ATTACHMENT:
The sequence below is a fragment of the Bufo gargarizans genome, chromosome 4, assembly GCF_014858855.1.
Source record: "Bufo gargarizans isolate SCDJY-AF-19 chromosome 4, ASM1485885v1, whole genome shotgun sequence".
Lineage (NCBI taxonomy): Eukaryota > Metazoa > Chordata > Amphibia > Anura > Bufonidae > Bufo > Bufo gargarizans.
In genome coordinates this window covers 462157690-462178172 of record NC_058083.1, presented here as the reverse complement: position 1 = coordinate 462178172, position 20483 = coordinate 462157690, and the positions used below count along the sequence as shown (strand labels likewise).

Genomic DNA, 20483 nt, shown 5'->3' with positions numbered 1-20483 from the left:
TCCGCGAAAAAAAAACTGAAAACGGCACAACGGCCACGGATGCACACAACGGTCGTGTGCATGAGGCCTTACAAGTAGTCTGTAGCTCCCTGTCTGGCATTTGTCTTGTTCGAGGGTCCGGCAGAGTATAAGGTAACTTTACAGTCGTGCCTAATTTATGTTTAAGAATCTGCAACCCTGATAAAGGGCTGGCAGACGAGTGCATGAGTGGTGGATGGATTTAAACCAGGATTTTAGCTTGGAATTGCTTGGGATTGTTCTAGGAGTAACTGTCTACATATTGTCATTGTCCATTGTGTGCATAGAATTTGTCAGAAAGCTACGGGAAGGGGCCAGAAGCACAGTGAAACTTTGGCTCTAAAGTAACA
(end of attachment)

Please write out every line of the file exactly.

The sequence below is a fragment of the Bufo gargarizans genome, chromosome 4, assembly GCF_014858855.1.
Source record: "Bufo gargarizans isolate SCDJY-AF-19 chromosome 4, ASM1485885v1, whole genome shotgun sequence".
Lineage (NCBI taxonomy): Eukaryota > Metazoa > Chordata > Amphibia > Anura > Bufonidae > Bufo > Bufo gargarizans.
In genome coordinates this window covers 462157690-462178172 of record NC_058083.1, presented here as the reverse complement: position 1 = coordinate 462178172, position 20483 = coordinate 462157690, and the positions used below count along the sequence as shown (strand labels likewise).

Genomic DNA, 20483 nt, shown 5'->3' with positions numbered 1-20483 from the left:
TCCGCGAAAAAAAAACTGAAAACGGCACAACGGCCACGGATGCACACAACGGTCGTGTGCATGAGGCCTTACAAGTAGTCTGTAGCTCCCTGTCTGGCATTTGTCTTGTTCGAGGGTCCGGCAGAGTATAAGGTAACTTTACAGTCGTGCCTAATTTATGTTTAAGAATCTGCAACCCTGATAAAGGGCTGGCAGACGAGTGCATGAGTGGTGGATGGATTTAAACCAGGATTTTAGCTTGGAATTGCTTGGGATTGTTCTAGGAGTAACTGTCTACATATTGTCATTGTCCATTGTGTGCATAGAATTTGTCAGAAAGCTACGGGAAGGGGCCAGAAGCACAGTGAAACTTTGGCTCTAAAGTAACA